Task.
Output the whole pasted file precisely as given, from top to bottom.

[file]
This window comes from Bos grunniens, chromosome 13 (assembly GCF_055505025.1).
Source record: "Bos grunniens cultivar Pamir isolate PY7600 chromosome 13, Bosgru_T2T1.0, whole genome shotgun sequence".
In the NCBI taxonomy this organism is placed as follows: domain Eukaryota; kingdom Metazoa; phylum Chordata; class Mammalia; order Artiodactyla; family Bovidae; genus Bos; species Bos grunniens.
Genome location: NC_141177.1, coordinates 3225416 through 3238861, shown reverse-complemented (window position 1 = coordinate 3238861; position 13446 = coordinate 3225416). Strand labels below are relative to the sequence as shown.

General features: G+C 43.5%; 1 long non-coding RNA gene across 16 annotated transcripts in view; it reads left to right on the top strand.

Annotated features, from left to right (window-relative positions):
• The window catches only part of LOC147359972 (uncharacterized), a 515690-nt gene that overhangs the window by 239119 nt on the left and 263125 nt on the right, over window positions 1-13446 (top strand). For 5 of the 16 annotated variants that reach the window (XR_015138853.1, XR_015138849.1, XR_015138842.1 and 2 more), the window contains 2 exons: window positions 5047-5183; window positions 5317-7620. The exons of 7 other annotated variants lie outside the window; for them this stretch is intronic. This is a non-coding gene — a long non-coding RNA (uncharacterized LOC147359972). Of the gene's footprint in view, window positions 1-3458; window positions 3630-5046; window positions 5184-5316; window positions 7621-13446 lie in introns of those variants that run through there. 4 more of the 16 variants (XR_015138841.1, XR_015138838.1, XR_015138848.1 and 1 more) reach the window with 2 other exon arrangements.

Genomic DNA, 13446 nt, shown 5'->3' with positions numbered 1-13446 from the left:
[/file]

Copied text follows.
This window comes from Bos grunniens, chromosome 13 (assembly GCF_055505025.1).
Source record: "Bos grunniens cultivar Pamir isolate PY7600 chromosome 13, Bosgru_T2T1.0, whole genome shotgun sequence".
In the NCBI taxonomy this organism is placed as follows: domain Eukaryota; kingdom Metazoa; phylum Chordata; class Mammalia; order Artiodactyla; family Bovidae; genus Bos; species Bos grunniens.
Genome location: NC_141177.1, coordinates 3225416 through 3238861, shown reverse-complemented (window position 1 = coordinate 3238861; position 13446 = coordinate 3225416). Strand labels below are relative to the sequence as shown.

General features: G+C 43.5%; 1 long non-coding RNA gene across 16 annotated transcripts in view; it reads left to right on the top strand.

Annotated features, from left to right (window-relative positions):
• The window catches only part of LOC147359972 (uncharacterized), a 515690-nt gene that overhangs the window by 239119 nt on the left and 263125 nt on the right, over window positions 1-13446 (top strand). For 5 of the 16 annotated variants that reach the window (XR_015138853.1, XR_015138849.1, XR_015138842.1 and 2 more), the window contains 2 exons: window positions 5047-5183; window positions 5317-7620. The exons of 7 other annotated variants lie outside the window; for them this stretch is intronic. This is a non-coding gene — a long non-coding RNA (uncharacterized LOC147359972). Of the gene's footprint in view, window positions 1-3458; window positions 3630-5046; window positions 5184-5316; window positions 7621-13446 lie in introns of those variants that run through there. 4 more of the 16 variants (XR_015138841.1, XR_015138838.1, XR_015138848.1 and 1 more) reach the window with 2 other exon arrangements.

Genomic DNA, 13446 nt, shown 5'->3' with positions numbered 1-13446 from the left: